Archive for February, 2014

Some Quick Thoughts on Net Neutrality

Monday, February 24th, 2014

Last night I posted the following on Twitter:

Every anti-net-neutrality article said this would never happen: http://money.cnn.com/2014/02/23/technology/netflix-comcast-streaming-deal/index.html … THIS IS LITERALLY THE FIRST THING THAT HAPPENED

In the last 16 hours that’s been retweeted more than 350 times, and rising quickly. That’s not a huge deal, as famous people retweets go, but it’s a lot more than I typically get, and that’s kind of cool. The problem is, there’s so much more to the issue of net neutrality than can be contained in one snarky tweet, especially on an issue that continues to evolve. My own understanding of the issue continues to grow, even in the last 16 hours, and my thoughts are no longer perfectly aligned with the thing I keep getting quoted for. This post won’t be retweeted as much as really pithy thing I said last night, but I’ll feel better knowing it’s out there.

Net neutrality, put as simply as possible, is the idea that Internet Service Providers have to treat all net traffic the same, just like all phone service providers have to treat all calls the same: you can’t, for example, purposefully make one group’s service worse or less far-reaching than another’s, just because you don’t like them. This is a good thing, and none of us question it on phones, but when it comes to Internet some people (mostly ISPs) want the rules to work differently. In their defense, a lot of their rules already work differently, and when net neutrality was officially struck down last month it was because the FCC had pulled some classification shenanigans that made their version of it illegal. I’m not here to debate the legal grounds of the current situation, because I don’t understand it in full, and neither do almost any of you: we’re not tel-com lawyers or FCC officials, and while we may passionately defend the version of the story that we think is correct, that’s not the same thing as actually being correct. What I do believe is that net neutrality, whatever we have to do to make it work legally, is vital to the future of the Internet, which makes it vital to the future of everything. That’s not an exaggeration.

The people who support net neutrality often do it with some version of this: “If you let ISPs control the flow of information, they will do so in a way that serves their own ends, and not their customers.” That’s the basic version–most of the time it’s more of a scare tactic:

“Tel-com companies could hold certain websites hostage, demanding more money to let people access them.”
“Tel-com companies could influence elections by artificially hampering one candidate’s web traffic and availability.”
“Tel-com companies could artificially limit your access to certain web content unless you pay a premium fee.”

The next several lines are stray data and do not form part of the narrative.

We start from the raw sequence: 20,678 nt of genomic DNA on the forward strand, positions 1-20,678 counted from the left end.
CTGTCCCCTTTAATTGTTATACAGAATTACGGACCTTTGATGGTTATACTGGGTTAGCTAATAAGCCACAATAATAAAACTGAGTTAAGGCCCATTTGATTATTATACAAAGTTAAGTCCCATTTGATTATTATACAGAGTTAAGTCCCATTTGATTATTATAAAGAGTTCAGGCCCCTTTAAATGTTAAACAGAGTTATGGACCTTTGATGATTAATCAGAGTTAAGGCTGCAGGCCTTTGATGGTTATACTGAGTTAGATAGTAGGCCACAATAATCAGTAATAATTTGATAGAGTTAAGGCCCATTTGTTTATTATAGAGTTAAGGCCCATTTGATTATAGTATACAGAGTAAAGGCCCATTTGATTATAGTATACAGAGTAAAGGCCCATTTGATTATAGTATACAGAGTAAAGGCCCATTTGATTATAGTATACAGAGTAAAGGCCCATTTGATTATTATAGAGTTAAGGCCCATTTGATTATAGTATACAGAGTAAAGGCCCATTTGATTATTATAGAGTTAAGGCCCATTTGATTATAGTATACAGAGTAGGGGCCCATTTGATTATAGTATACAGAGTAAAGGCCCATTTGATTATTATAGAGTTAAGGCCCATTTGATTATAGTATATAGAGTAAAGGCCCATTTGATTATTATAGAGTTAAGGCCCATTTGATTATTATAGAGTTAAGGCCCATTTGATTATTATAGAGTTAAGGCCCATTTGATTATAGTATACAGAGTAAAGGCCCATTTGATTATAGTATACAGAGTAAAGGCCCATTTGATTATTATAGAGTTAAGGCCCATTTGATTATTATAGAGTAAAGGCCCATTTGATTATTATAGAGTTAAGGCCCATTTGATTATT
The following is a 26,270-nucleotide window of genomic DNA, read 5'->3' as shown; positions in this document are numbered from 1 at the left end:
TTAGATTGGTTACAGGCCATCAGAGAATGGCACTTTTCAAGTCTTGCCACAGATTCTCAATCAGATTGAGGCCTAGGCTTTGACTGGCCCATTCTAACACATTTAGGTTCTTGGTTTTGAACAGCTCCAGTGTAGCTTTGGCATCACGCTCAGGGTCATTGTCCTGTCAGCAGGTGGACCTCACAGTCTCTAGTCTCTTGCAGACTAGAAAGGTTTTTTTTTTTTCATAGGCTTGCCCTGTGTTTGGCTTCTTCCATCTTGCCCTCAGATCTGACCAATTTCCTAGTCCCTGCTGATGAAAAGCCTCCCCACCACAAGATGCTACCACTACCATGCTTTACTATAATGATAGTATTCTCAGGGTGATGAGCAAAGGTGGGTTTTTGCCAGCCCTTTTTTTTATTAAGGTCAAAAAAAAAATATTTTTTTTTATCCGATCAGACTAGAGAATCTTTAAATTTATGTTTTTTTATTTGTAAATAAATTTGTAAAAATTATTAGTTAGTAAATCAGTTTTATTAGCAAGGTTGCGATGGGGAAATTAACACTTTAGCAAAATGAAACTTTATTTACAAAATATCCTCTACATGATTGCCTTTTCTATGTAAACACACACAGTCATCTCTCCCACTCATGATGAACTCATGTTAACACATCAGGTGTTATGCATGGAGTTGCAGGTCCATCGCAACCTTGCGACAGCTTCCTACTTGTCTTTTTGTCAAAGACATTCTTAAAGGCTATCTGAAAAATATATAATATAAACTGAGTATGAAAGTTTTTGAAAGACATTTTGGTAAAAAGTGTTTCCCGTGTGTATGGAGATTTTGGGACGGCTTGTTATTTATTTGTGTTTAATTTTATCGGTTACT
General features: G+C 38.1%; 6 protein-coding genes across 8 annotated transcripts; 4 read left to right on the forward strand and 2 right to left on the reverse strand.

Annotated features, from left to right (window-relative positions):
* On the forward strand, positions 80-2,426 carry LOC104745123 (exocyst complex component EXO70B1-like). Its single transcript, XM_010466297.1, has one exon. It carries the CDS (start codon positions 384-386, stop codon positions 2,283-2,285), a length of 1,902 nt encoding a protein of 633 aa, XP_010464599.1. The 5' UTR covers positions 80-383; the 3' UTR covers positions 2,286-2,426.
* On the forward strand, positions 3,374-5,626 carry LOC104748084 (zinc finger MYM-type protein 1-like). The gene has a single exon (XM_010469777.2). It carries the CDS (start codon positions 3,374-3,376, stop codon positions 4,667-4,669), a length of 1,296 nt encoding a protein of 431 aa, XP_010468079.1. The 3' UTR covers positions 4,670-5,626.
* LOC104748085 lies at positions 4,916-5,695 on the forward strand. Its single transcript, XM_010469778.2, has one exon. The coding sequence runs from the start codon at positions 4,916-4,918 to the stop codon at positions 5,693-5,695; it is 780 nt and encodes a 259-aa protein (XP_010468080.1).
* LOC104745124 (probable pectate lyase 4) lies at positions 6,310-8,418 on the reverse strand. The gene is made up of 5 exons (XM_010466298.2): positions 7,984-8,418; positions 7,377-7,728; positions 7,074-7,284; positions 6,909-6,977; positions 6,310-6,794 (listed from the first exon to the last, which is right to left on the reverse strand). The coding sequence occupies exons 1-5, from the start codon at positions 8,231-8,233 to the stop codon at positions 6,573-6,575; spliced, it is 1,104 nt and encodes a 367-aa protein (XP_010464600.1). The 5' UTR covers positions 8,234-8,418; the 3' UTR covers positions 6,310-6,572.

I call these scare tactics, but some of these things have already happened; the last one, in particular, started happening within hours of the net neutrality decision, with some ISPs purposefully throttling certain web services, including access to competitors. Let’s say you’re on ISP X and don’t like it, and want to switch to ISP Y; it’s now harder for you to get to ISP Y’s webpage through ISP X’s network, because they made it harder on purpose, because they don’t want you to leave and it’s legal to screw with you, so why not? To put that in perspective, imagine picking up an AT&T phone and trying to call Verizon, only to discover that AT&T decided your phone is not allowed to call a competitor. That sounds insane on a phone, but that’s where we’re headed with ISPs.

That’s why I freaked out when I read that article about Netflix, because it seemed like a clear case of an ISP (Comcast) shaking down a content provider (Netflix) for money: “you’ve got some really great content there, buddy, it’d be a real shame if nobody could access it over our network. Pay your protection money or we can’t be responsible for what happens next.” Let me reiterate: that kind of behavior is now legal, and it has already happened in small scale, and I full expect it to happen in large scale, probably sooner than we think. I suspect that I jumped the gun a little in this particular situation, though: Netflix is a massive force on the Internet, accounting for anywhere from 28-33% of all Internet traffic in America. Yes, you read that right. Let that sink in, and then ask yourself how a company like Comcast would possibly risk offending a company that powerful? They desperately want that traffic–providing service to Netflix is, in a very real sense, 33% of their business model. If they throttle it artificially, their customers will go somewhere else, somewhere their Internet access is not suddenly reduced by 33% for no good reason. So really, companies like Netflix are probably safe for now; this deal with Comcast is more likely an attempt by both companies to work together and try to get that 33% piece of the pie even bigger, though upgraded cables and servers and data centers. They need each other.